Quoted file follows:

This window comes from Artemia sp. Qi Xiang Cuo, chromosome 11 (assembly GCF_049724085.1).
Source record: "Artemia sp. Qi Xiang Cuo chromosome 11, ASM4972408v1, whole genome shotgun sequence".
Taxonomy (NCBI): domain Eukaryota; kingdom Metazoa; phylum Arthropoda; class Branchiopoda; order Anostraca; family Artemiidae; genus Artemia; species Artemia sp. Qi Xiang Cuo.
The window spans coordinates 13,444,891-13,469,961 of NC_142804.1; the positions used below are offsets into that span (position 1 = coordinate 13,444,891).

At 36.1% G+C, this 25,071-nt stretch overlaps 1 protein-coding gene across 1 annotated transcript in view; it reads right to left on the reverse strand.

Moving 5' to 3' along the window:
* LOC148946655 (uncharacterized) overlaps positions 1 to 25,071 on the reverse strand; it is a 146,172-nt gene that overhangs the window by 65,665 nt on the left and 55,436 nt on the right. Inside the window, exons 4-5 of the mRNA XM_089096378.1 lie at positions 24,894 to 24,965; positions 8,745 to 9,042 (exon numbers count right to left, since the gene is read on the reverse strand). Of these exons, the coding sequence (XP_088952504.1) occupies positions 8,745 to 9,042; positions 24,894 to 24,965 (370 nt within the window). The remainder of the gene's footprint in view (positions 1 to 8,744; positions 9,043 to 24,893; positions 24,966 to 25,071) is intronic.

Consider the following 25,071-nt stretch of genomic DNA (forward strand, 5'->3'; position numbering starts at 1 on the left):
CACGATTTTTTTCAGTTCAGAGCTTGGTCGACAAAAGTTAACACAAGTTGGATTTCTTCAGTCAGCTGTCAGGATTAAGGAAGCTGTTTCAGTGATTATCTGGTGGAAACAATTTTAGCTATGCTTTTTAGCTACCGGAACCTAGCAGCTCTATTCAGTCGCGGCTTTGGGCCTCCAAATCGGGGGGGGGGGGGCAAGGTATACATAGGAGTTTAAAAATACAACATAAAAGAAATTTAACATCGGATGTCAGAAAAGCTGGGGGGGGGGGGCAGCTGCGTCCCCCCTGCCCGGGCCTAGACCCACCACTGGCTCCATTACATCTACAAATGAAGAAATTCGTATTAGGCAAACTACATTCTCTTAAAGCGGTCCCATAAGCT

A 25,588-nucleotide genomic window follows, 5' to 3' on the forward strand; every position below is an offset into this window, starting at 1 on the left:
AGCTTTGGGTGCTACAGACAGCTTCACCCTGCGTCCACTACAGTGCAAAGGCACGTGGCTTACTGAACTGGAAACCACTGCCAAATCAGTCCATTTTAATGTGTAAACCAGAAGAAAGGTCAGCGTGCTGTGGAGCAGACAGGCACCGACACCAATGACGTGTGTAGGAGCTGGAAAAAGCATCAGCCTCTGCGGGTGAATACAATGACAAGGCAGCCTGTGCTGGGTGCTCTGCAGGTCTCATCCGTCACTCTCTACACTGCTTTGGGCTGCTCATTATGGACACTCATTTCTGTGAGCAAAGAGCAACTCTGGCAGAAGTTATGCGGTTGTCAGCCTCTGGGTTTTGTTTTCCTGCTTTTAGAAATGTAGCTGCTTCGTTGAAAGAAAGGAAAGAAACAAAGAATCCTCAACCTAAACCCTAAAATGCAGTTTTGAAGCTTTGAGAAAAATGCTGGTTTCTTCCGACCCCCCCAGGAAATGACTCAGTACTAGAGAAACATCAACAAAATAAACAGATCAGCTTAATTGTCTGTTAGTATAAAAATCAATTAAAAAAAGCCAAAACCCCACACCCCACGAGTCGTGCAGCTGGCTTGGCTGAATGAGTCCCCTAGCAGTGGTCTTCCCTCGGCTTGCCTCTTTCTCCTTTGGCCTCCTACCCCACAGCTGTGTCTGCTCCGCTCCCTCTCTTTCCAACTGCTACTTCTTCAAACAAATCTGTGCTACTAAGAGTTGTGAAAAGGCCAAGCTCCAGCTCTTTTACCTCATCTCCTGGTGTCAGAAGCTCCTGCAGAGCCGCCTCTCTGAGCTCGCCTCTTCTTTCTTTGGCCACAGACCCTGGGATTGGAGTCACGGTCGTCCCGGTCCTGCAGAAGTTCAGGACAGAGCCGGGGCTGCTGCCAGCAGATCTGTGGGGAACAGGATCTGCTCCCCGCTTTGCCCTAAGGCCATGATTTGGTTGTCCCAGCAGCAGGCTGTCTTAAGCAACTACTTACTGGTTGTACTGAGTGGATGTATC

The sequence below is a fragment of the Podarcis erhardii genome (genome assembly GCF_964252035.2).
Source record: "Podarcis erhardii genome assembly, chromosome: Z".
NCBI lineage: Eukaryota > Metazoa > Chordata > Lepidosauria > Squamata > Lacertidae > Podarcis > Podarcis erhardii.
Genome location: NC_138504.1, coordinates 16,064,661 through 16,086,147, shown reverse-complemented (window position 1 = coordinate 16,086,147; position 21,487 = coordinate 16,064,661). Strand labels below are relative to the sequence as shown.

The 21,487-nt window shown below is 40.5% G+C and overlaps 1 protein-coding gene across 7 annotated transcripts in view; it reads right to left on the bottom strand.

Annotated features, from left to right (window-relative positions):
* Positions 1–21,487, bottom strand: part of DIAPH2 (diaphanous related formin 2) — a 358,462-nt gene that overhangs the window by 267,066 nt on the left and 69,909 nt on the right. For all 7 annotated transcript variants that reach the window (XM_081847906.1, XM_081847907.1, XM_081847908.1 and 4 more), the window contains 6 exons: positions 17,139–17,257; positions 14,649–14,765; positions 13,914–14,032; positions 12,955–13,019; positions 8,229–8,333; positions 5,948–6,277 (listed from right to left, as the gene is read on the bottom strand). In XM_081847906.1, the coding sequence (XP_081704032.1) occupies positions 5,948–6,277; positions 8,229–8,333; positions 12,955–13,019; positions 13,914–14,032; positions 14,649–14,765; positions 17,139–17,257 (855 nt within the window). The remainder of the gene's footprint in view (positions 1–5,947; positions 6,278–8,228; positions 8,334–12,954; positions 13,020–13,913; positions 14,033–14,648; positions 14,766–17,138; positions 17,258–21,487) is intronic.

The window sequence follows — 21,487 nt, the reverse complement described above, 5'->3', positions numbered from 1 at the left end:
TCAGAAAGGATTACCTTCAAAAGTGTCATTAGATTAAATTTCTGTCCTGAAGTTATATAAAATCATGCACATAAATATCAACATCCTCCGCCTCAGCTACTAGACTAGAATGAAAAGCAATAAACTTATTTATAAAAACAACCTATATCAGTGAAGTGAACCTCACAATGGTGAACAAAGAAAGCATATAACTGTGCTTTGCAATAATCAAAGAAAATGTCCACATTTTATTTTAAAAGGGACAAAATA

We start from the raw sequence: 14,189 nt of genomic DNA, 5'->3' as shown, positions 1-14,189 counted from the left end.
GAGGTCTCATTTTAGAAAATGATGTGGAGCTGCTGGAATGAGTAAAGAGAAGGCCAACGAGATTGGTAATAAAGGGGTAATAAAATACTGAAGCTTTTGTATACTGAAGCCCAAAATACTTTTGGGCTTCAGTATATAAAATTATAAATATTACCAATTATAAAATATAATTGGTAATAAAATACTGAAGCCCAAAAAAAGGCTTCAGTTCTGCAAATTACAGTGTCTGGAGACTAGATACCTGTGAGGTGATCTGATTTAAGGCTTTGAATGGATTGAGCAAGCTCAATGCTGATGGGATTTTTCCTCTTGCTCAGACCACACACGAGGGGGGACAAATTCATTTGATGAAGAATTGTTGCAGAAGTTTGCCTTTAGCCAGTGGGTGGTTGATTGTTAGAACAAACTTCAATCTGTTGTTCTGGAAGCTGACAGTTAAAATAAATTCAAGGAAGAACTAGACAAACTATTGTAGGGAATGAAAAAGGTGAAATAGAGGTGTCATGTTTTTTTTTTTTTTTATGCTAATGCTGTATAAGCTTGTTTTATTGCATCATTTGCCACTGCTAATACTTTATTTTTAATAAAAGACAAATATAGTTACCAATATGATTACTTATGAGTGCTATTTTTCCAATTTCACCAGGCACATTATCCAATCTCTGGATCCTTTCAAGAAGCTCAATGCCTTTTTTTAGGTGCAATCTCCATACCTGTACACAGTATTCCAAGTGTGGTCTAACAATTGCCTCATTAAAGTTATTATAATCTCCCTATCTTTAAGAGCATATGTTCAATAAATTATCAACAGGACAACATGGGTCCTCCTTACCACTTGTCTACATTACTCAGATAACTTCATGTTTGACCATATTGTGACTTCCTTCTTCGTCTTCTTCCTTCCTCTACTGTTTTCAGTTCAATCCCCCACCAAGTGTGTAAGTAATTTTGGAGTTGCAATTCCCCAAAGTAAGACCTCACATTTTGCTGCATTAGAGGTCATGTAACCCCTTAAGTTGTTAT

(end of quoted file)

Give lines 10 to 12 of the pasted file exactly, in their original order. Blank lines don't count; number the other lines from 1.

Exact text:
A 25,588-nucleotide genomic window follows, 5' to 3' on the forward strand; every position below is an offset into this window, starting at 1 on the left:
AGCTTTGGGTGCTACAGACAGCTTCACCCTGCGTCCACTACAGTGCAAAGGCACGTGGCTTACTGAACTGGAAACCACTGCCAAATCAGTCCATTTTAATGTGTAAACCAGAAGAAAGGTCAGCGTGCTGTGGAGCAGACAGGCACCGACACCAATGACGTGTGTAGGAGCTGGAAAAAGCATCAGCCTCTGCGGGTGAATACAATGACAAGGCAGCCTGTGCTGGGTGCTCTGCAGGTCTCATCCGTCACTCTCTACACTGCTTTGGGCTGCTCATTATGGACACTCATTTCTGTGAGCAAAGAGCAACTCTGGCAGAAGTTATGCGGTTGTCAGCCTCTGGGTTTTGTTTTCCTGCTTTTAGAAATGTAGCTGCTTCGTTGAAAGAAAGGAAAGAAACAAAGAATCCTCAACCTAAACCCTAAAATGCAGTTTTGAAGCTTTGAGAAAAATGCTGGTTTCTTCCGACCCCCCCAGGAAATGACTCAGTACTAGAGAAACATCAACAAAATAAACAGATCAGCTTAATTGTCTGTTAGTATAAAAATCAATTAAAAAAAGCCAAAACCCCACACCCCACGAGTCGTGCAGCTGGCTTGGCTGAATGAGTCCCCTAGCAGTGGTCTTCCCTCGGCTTGCCTCTTTCTCCTTTGGCCTCCTACCCCACAGCTGTGTCTGCTCCGCTCCCTCTCTTTCCAACTGCTACTTCTTCAAACAAATCTGTGCTACTAAGAGTTGTGAAAAGGCCAAGCTCCAGCTCTTTTACCTCATCTCCTGGTGTCAGAAGCTCCTGCAGAGCCGCCTCTCTGAGCTCGCCTCTTCTTTCTTTGGCCACAGACCCTGGGATTGGAGTCACGGTCGTCCCGGTCCTGCAGAAGTTCAGGACAGAGCCGGGGCTGCTGCCAGCAGATCTGTGGGGAACAGGATCTGCTCCCCGCTTTGCCCTAAGGCCATGATTTGGTTGTCCCAGCAGCAGGCTGTCTTAAGCAACTACTTACTGGTTGTACTGAGTGGATGTATC

The sequence below is a fragment of the Podarcis erhardii genome (genome assembly GCF_964252035.2).